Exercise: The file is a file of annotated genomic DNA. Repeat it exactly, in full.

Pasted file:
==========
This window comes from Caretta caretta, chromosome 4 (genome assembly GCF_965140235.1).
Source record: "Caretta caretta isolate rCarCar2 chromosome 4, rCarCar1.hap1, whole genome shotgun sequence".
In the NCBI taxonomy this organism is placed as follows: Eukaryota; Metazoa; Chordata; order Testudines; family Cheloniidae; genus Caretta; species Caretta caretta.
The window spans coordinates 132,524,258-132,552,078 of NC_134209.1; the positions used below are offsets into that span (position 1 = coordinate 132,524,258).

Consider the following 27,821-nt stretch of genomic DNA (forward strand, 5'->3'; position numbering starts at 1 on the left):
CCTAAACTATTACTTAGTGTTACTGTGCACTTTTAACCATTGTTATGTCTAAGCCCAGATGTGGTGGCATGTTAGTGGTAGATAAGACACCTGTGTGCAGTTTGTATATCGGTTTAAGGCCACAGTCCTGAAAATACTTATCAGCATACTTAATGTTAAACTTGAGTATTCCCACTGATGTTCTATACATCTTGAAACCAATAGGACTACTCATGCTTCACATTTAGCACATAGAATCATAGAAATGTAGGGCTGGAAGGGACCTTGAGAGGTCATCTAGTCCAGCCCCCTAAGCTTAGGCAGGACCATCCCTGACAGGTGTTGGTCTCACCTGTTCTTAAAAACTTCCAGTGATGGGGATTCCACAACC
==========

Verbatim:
This window comes from Caretta caretta, chromosome 4 (genome assembly GCF_965140235.1).
Source record: "Caretta caretta isolate rCarCar2 chromosome 4, rCarCar1.hap1, whole genome shotgun sequence".
In the NCBI taxonomy this organism is placed as follows: Eukaryota; Metazoa; Chordata; order Testudines; family Cheloniidae; genus Caretta; species Caretta caretta.
The window spans coordinates 132,524,258-132,552,078 of NC_134209.1; the positions used below are offsets into that span (position 1 = coordinate 132,524,258).

Consider the following 27,821-nt stretch of genomic DNA (forward strand, 5'->3'; position numbering starts at 1 on the left):
CCTAAACTATTACTTAGTGTTACTGTGCACTTTTAACCATTGTTATGTCTAAGCCCAGATGTGGTGGCATGTTAGTGGTAGATAAGACACCTGTGTGCAGTTTGTATATCGGTTTAAGGCCACAGTCCTGAAAATACTTATCAGCATACTTAATGTTAAACTTGAGTATTCCCACTGATGTTCTATACATCTTGAAACCAATAGGACTACTCATGCTTCACATTTAGCACATAGAATCATAGAAATGTAGGGCTGGAAGGGACCTTGAGAGGTCATCTAGTCCAGCCCCCTAAGCTTAGGCAGGACCATCCCTGACAGGTGTTGGTCTCACCTGTTCTTAAAAACTTCCAGTGATGGGGATTCCACAACC